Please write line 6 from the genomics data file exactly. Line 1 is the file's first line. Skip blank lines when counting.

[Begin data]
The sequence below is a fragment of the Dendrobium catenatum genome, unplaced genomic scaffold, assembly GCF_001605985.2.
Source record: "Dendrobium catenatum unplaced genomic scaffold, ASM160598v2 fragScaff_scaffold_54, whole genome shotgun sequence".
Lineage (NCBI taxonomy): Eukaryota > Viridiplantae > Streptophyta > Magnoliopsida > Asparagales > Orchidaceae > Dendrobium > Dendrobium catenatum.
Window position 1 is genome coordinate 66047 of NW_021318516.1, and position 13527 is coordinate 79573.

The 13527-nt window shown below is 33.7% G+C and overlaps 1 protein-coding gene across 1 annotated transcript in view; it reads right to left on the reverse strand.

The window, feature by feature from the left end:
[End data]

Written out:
The window, feature by feature from the left end: